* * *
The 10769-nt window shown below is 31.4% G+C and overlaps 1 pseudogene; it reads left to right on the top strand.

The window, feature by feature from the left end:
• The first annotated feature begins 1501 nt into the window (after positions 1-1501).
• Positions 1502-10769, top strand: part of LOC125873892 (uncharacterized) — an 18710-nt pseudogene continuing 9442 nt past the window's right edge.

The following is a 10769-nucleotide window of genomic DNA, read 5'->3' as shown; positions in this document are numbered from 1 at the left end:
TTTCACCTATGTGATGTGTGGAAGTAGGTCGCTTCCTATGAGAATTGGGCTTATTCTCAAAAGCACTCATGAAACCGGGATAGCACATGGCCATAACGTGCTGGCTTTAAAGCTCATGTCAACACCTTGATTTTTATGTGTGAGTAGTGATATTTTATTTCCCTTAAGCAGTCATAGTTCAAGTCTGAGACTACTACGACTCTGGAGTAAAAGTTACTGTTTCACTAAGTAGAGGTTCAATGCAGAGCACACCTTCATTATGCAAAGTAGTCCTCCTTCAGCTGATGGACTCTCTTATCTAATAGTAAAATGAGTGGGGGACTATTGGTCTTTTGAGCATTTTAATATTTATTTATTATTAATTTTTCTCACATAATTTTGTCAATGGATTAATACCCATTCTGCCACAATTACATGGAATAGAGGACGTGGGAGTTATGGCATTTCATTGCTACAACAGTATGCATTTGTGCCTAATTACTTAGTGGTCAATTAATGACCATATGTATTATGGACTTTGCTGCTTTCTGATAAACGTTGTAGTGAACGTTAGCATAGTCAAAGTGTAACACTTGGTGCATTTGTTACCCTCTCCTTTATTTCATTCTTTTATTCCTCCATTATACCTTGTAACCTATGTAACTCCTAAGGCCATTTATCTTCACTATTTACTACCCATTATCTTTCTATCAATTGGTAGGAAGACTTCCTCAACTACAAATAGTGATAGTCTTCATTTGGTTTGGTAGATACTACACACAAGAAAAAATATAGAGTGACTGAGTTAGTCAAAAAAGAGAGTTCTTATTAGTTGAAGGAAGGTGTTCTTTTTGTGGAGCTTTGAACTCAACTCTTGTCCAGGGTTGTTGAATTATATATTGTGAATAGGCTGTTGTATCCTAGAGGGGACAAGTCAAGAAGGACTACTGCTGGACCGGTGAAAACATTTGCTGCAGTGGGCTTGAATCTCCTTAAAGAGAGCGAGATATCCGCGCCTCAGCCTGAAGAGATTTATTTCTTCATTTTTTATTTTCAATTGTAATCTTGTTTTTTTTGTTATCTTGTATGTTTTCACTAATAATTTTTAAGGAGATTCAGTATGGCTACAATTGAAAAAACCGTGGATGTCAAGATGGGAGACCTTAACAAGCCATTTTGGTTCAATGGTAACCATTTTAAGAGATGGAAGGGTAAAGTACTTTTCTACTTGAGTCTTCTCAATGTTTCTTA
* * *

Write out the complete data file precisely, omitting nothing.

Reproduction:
The 10769-nt window shown below is 31.4% G+C and overlaps 1 pseudogene; it reads left to right on the top strand.

The window, feature by feature from the left end:
• The first annotated feature begins 1501 nt into the window (after positions 1-1501).
• Positions 1502-10769, top strand: part of LOC125873892 (uncharacterized) — an 18710-nt pseudogene continuing 9442 nt past the window's right edge.

The following is a 10769-nucleotide window of genomic DNA, read 5'->3' as shown; positions in this document are numbered from 1 at the left end:
TTTCACCTATGTGATGTGTGGAAGTAGGTCGCTTCCTATGAGAATTGGGCTTATTCTCAAAAGCACTCATGAAACCGGGATAGCACATGGCCATAACGTGCTGGCTTTAAAGCTCATGTCAACACCTTGATTTTTATGTGTGAGTAGTGATATTTTATTTCCCTTAAGCAGTCATAGTTCAAGTCTGAGACTACTACGACTCTGGAGTAAAAGTTACTGTTTCACTAAGTAGAGGTTCAATGCAGAGCACACCTTCATTATGCAAAGTAGTCCTCCTTCAGCTGATGGACTCTCTTATCTAATAGTAAAATGAGTGGGGGACTATTGGTCTTTTGAGCATTTTAATATTTATTTATTATTAATTTTTCTCACATAATTTTGTCAATGGATTAATACCCATTCTGCCACAATTACATGGAATAGAGGACGTGGGAGTTATGGCATTTCATTGCTACAACAGTATGCATTTGTGCCTAATTACTTAGTGGTCAATTAATGACCATATGTATTATGGACTTTGCTGCTTTCTGATAAACGTTGTAGTGAACGTTAGCATAGTCAAAGTGTAACACTTGGTGCATTTGTTACCCTCTCCTTTATTTCATTCTTTTATTCCTCCATTATACCTTGTAACCTATGTAACTCCTAAGGCCATTTATCTTCACTATTTACTACCCATTATCTTTCTATCAATTGGTAGGAAGACTTCCTCAACTACAAATAGTGATAGTCTTCATTTGGTTTGGTAGATACTACACACAAGAAAAAATATAGAGTGACTGAGTTAGTCAAAAAAGAGAGTTCTTATTAGTTGAAGGAAGGTGTTCTTTTTGTGGAGCTTTGAACTCAACTCTTGTCCAGGGTTGTTGAATTATATATTGTGAATAGGCTGTTGTATCCTAGAGGGGACAAGTCAAGAAGGACTACTGCTGGACCGGTGAAAACATTTGCTGCAGTGGGCTTGAATCTCCTTAAAGAGAGCGAGATATCCGCGCCTCAGCCTGAAGAGATTTATTTCTTCATTTTTTATTTTCAATTGTAATCTTGTTTTTTTTGTTATCTTGTATGTTTTCACTAATAATTTTTAAGGAGATTCAGTATGGCTACAATTGAAAAAACCGTGGATGTCAAGATGGGAGACCTTAACAAGCCATTTTGGTTCAATGGTAACCATTTTAAGAGATGGAAGGGTAAAGTACTTTTCTACTTGAGTCTTCTCAATGTTTCTTA